During the year, the MIT Card office developed an information infrastructure to improve the efficiency and technological independence of its business processes. In addition, new equipment was acquired and the quality of the service provided to customers was upgraded. Through hands-on employee training, the department was able to develop the computational and programming skills to run its operations without outside consulting assistance. In order to affirm the status of the Institute as the leader in technology and to meet the challenges of the ever-changing card industry, the office conducted research on new technologies and market trends that could improve the services provided by use of The Card.
For the first time, the MIT Card Office will be able to carry out the in-house production of cards for the entire student population beginning with the fall semester. This mass production effort requires the production of approximately 15,000 temporary and permanent cards. Additionally, the office is working with the Alumni/ae Office in an effort to create a seamless process through which all MIT alumni/ae will be able to receive an MIT Affiliate Card.
This year's amendment to the Food Services contract with ARAMARK was negotiated to be on a straight profit and loss basis, whereby ARAMARK must pay a commission to MIT of 23 percent of all net receipts in excess of $9.8 million per year. Since ARAMARK experienced a loss this year, they are seeking relief from the Institute. Discussions are ongoing and should be completed shortly.
The Customer First! Program was implemented across the campus which includes an employee incentive program. An emphasis on customer services, at all levels of the Food Services organization, has been stressed through manager meetings, unit employee meetings, and at the annual employee meeting last August.
Food Services now has a home page for each food service location on campus. Information includes: hours of operation, menus, employment needs, and menu specials. A catered event can even be ordered via the web.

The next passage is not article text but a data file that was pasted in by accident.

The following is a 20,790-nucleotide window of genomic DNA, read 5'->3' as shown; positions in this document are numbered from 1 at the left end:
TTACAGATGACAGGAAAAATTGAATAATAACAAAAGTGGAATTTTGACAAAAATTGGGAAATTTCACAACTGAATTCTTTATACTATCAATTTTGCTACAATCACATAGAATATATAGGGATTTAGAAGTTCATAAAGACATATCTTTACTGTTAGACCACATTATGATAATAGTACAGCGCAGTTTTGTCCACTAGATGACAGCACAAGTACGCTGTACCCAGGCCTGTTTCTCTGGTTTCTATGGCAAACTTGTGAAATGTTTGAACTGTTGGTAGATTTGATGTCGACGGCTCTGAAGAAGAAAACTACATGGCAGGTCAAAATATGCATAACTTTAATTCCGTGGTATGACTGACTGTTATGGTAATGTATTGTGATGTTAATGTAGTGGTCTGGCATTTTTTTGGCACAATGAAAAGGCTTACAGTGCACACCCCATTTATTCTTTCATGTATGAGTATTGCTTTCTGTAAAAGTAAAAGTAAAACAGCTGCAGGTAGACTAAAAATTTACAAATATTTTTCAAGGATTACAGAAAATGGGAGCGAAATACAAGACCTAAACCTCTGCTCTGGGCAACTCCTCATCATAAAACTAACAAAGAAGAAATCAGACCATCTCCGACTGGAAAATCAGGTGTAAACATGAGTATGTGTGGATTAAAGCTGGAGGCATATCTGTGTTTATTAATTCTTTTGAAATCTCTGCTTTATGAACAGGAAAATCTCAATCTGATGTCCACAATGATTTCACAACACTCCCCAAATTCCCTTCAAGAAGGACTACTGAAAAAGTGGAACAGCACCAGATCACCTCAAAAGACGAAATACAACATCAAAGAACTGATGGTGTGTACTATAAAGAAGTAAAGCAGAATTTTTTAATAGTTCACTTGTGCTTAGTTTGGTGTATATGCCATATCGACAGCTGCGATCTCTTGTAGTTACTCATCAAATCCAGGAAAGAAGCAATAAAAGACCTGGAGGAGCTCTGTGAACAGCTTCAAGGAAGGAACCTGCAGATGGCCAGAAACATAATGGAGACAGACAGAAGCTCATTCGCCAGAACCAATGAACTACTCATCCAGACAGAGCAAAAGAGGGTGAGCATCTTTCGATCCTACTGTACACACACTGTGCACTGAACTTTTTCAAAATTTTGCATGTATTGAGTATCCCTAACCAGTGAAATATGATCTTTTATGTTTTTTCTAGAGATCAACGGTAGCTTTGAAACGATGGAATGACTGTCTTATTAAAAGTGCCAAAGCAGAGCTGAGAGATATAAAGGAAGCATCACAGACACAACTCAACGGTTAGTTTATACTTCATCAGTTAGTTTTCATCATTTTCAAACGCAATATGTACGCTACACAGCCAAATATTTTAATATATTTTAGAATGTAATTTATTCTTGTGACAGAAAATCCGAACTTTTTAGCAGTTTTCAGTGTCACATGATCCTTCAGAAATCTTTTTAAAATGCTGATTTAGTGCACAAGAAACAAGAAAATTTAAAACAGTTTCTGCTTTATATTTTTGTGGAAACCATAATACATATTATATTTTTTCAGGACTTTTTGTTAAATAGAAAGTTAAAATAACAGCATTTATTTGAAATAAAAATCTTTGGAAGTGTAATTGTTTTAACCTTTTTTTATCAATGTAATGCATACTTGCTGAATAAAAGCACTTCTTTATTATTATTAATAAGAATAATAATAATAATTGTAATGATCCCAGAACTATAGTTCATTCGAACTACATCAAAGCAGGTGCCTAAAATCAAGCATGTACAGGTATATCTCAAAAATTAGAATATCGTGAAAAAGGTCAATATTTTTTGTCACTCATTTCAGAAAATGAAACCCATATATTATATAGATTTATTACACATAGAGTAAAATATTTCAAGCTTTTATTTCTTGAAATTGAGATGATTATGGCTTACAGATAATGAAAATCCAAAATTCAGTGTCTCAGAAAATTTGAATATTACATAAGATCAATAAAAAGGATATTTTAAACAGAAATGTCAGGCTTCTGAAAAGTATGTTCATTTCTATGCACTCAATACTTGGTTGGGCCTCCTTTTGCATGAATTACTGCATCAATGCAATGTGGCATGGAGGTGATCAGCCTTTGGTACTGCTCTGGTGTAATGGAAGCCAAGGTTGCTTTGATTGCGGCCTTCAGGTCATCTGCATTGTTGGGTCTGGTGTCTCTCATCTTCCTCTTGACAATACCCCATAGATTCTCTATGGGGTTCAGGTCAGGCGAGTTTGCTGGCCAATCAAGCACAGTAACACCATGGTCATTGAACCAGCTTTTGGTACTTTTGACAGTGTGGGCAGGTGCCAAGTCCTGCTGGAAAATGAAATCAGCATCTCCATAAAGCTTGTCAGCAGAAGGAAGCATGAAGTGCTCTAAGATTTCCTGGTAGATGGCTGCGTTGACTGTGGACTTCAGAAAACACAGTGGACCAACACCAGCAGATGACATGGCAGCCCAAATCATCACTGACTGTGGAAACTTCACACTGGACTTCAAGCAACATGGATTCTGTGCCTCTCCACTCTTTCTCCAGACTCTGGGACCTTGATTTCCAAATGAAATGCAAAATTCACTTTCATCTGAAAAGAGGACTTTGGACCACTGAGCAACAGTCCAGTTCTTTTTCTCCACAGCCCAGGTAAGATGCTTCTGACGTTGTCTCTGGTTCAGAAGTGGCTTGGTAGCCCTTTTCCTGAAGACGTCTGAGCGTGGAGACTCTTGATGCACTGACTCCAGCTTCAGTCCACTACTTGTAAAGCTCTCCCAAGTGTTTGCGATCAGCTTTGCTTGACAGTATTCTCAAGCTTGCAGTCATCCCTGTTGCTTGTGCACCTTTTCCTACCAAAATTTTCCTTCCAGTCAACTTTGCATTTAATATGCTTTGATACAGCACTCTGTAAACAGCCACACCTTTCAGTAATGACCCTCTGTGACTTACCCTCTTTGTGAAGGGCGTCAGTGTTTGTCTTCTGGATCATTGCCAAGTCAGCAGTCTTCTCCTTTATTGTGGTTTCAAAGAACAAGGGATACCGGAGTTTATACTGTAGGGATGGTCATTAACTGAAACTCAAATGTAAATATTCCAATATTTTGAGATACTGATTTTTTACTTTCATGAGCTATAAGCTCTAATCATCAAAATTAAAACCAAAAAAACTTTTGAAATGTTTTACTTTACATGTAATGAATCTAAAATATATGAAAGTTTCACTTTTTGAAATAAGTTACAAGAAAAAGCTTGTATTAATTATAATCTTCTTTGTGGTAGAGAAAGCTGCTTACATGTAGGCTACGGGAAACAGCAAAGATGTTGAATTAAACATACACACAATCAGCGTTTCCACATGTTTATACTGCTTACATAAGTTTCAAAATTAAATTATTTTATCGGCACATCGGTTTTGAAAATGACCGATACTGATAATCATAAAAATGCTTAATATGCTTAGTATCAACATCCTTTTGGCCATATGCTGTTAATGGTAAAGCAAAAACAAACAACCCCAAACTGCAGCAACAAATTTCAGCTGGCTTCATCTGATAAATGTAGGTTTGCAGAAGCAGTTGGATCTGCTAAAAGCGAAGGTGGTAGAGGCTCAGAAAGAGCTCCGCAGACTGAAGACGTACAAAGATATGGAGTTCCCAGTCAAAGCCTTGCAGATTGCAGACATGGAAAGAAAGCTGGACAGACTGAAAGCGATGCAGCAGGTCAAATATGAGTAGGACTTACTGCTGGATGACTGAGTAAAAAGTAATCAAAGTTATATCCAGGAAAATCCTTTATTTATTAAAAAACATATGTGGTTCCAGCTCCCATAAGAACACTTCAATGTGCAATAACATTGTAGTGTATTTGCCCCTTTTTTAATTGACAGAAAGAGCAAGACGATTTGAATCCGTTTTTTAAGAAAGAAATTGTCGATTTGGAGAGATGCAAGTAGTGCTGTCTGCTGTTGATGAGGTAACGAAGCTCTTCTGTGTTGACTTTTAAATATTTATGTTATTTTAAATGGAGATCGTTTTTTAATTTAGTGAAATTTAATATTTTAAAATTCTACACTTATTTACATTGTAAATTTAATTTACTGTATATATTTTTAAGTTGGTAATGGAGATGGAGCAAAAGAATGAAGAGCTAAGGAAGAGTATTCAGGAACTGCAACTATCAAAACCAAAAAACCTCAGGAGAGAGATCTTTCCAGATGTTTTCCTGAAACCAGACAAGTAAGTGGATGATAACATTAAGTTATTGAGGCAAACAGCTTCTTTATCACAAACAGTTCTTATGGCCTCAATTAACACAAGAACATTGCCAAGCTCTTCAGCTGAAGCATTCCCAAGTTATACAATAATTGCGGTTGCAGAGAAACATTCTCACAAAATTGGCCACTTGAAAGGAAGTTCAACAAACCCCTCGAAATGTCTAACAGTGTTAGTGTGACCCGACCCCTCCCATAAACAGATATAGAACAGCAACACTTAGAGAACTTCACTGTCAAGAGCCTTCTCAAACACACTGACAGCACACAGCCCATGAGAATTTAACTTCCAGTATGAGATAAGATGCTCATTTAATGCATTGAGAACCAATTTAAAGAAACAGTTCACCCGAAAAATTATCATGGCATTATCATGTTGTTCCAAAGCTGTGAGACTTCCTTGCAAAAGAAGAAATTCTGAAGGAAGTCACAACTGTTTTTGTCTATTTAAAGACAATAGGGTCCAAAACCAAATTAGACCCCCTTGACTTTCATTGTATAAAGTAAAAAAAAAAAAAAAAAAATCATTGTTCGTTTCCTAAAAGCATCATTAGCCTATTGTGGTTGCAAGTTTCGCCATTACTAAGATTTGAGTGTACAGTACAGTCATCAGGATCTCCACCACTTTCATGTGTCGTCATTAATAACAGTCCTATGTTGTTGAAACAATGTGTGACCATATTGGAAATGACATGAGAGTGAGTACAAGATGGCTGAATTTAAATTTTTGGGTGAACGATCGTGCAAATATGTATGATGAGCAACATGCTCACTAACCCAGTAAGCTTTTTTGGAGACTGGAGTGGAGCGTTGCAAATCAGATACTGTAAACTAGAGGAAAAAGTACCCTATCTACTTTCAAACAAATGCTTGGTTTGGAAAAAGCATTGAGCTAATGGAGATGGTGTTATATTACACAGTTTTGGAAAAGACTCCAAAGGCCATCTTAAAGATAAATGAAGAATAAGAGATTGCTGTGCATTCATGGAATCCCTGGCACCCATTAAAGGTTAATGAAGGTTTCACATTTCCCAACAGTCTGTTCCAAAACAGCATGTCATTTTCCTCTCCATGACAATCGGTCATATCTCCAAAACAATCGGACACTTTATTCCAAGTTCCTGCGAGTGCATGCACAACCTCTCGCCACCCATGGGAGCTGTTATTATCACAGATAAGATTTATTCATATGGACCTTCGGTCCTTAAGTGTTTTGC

A very successful vegetarian program, that includes weekly vegetarian offerings posted on the Worldwide Web, was implemented this year. Baker was advertised as "the place for vegetarians to eat dinner", and the Mediterranean Trade Winds in Lobdell went completely vegetarian.
The Food Services department worked on several community service projects with the Hunger Action Group, Campus Police, and a campus sorority.
Food Services launched an initiative, through a mass mailing and advertising in conjunction with The MIT Card Office, to advise all employees to sign up for the MULTIPLAN and take advantage of the payroll deduction option.
Management worked closely with the Baker Dining Committee to design a program that meets the students' needs. It was specifically advertised to vegetarians and students athletes. At this time, however, the program still is not self-sustaining.
Three new dining concepts were introduced at the Walker dining facility: New England Traditions; Trattoria, an upscale Italian concept; and Something Fancy, a new deli program.
At Lobdell Food Court, the menu of Mediterranean Trade Winds changed to become completely vegetarian. In addition, security at the entrance was improved with the installation of glass doors.
At the Faculty Club, audio visual equipment and black-out shades were purchased and internet access was added to meet customer demand.
The Housing Office has carried on its process of implementing many long-term projects that benefit both the students and the MIT community. One of the main goals of the department is to be sure that the customer has a positive experience living in the dormitory system while both long-term and short-term maintenance issues are addressed. The estimated cost for this year's maintenance and repairs is $3 million.
Some of the maintenance projects during the year included bathroom renovations in E55, W85, W1, W5, W13, W51, W61, W4, W70, and NW16; kitchen renovations in W51, W4, W13, and NW61; plumbing renovations in E55, W85, W1, W7, W13, W51, 62-64, W61, W70, and NW61; HVAC upgrades in W1, NW61, and W13; painting in all houses; and continued involvement in the Senior House construction project and Baker House restoration feasibility study.
Improvements to the Student Information System now enable the Housing Office to keep better track of individuals eligible for residential housing. This now opens up more spaces for new students needing fall term housing.
The Off-Campus Housing Service data base project is nearing completion and the equipment should be in place to test the program early this fall. Ultimately, off campus rental listings will be available via the Intra-Net (within MIT only), thereby reducing the necessity for students to visit the office when searching for off campus housing.
Interest in graduate campus housing has risen this year due to the costs of off campus housing. The end of rent control in Boston, Cambridge, and Brookline has created some dramatic rent increases that should stabilize within the year.
Lawrence E. Maguire
MIT Reports to the President 1995-96